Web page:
Testosterone (in both sexes) fires libido, well being, confidence, and zest for life.
Contrary to many medical texts, it has been shown that the main source of young women’s testosterone is from skin, muscles, body fat, and brain. These areas manufacture more than the ovaries and adrenals combined.
Part of natural aging is a steady decline in all hormones. However when the testosterone level in females is considered, only a small amount is present pre-menopausally (0.5-2.6nmol/L being the normal range), and thus when levels drop they do not have to fall far before deficiency signs are there. Testosterone levels normally start to fall in the decade before menopause but drop dramatically when surgical menopause (hysterectomy) is performed.
The periods of depression, associated with both of these, is often directly related to the low testosterone levels, as this hormone is a natural anti-depressant, especially in females as only a low level is present optimally. When small amounts of testosterone are reintroduced this black cloud of depression is often lifted dramatically.
It is of interest to consider that the loss of libido associated with low levels of testosterone are often put down to advancing age as the common belief that women do not need testosterone is still held, as there are no menopausal regimes available commercially that contain testosterone. Thus, the loss of libido manifests itself as depression as part of the zest for life and associated confidence and well being is no longer apparent. Current medical treatment is often by way of differing tranquilising drugs to treat effect rather than cause. Statistics show that menopausal women on these classes of drugs are much higher than their younger sisters. Wouldn’t one think that in older years worries and stress should be reduced?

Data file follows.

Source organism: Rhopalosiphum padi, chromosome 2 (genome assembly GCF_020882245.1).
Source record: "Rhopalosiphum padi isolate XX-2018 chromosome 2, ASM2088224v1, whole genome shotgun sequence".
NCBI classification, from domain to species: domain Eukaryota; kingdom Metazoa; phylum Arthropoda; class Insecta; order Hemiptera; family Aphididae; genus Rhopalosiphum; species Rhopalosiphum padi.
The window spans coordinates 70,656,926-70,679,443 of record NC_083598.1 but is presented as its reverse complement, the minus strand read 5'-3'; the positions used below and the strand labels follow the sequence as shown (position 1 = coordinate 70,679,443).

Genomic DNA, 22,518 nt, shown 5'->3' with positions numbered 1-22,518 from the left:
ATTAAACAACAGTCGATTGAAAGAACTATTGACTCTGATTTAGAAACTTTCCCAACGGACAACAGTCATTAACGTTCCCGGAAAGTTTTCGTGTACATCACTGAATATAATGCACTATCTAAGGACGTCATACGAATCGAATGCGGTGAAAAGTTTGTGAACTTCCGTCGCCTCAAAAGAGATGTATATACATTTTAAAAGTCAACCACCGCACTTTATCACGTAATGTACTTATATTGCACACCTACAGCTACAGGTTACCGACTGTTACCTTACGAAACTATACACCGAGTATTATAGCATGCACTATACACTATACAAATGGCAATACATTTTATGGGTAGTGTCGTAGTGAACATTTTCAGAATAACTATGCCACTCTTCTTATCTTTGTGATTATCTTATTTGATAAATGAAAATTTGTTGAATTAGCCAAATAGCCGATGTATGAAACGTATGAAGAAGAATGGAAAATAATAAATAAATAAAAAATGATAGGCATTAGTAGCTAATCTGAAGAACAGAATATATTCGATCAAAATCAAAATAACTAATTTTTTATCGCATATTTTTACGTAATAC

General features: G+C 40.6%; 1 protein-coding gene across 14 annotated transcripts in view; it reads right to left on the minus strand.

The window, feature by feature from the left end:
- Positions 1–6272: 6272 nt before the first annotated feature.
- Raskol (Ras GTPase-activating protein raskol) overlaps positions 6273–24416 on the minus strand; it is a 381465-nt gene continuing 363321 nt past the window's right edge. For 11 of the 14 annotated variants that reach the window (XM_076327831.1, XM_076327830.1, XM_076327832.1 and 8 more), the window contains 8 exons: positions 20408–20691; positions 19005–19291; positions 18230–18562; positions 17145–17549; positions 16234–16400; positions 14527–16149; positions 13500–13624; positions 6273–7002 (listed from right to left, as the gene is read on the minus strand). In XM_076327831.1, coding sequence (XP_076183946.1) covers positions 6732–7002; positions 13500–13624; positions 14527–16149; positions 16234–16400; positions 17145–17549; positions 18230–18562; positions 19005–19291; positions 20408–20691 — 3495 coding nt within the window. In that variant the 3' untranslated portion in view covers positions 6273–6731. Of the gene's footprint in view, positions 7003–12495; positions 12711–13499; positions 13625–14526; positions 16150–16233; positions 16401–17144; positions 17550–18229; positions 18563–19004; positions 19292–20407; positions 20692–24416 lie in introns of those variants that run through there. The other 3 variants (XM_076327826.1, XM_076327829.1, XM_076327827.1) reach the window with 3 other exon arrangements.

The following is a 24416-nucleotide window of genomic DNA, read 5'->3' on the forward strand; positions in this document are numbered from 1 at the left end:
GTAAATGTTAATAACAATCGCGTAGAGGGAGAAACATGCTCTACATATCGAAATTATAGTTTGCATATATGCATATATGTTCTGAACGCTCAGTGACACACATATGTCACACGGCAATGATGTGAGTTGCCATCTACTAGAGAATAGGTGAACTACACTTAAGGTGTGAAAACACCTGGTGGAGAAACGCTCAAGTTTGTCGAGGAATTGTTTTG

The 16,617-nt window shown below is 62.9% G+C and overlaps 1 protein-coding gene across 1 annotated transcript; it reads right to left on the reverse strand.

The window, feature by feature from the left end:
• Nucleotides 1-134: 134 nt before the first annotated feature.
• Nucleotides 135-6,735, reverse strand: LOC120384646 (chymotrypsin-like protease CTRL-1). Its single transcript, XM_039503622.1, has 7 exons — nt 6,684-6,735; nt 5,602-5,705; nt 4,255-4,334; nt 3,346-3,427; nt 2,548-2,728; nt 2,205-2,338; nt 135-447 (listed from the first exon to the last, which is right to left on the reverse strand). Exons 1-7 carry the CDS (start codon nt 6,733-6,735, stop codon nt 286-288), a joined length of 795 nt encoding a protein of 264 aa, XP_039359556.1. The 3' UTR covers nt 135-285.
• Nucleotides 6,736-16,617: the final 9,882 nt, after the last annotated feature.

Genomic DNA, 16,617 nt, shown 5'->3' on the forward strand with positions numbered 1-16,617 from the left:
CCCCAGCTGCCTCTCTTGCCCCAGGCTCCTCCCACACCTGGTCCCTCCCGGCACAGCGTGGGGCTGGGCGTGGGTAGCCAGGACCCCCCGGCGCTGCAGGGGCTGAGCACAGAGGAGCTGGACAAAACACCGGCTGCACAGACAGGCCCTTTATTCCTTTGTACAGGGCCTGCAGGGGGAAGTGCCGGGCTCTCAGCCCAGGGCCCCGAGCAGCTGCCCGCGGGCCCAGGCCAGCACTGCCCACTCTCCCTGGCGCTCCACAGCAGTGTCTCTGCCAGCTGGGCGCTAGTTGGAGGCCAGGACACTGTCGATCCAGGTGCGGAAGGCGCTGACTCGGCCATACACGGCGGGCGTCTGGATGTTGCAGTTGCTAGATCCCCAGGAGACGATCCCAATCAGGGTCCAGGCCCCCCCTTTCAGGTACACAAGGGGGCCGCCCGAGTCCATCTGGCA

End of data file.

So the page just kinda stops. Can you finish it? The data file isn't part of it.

Apart from physically feeling better testosterone plays an important part in the maintenance of bone mineralisation and in protection against heart disease andatherosclerosis. Some evidence suggests that testosterone replacement can reduce the risk of serious heart disease. It has also been shown that testosterone actively decreases cholesterol levels and improves circulation.
Aging is primarily due to tissue breakdown, which is a catabolic process, and as testosterone is an anabolic hormone it helps to, if not reverse it, at least slows down this process. It promotes the building up of body tissues like muscle and bone, and a lot of research has been done in the role of testosterone in osteoporosis. It has not yet been established if testosterone acts directly on bone, via receptors, or as precursors for oestrogen biosynthesis, but either way it is known that its presence is essential.
In my experience treating menopause and pre menopause over the last 10yrs I have to say that clinically around 70% of women experience an improvement in libido and energy levels when prescribed a low dose of Testosterone. Around 30% of women seem to have no change in their libido.
Most common side effects relating to Testosterone therapy are increase in facial hair and sometimes acneiform rash in the face and scalp. These side effects occur in approximately 30% of women and are reversible in stopping the Testosterone.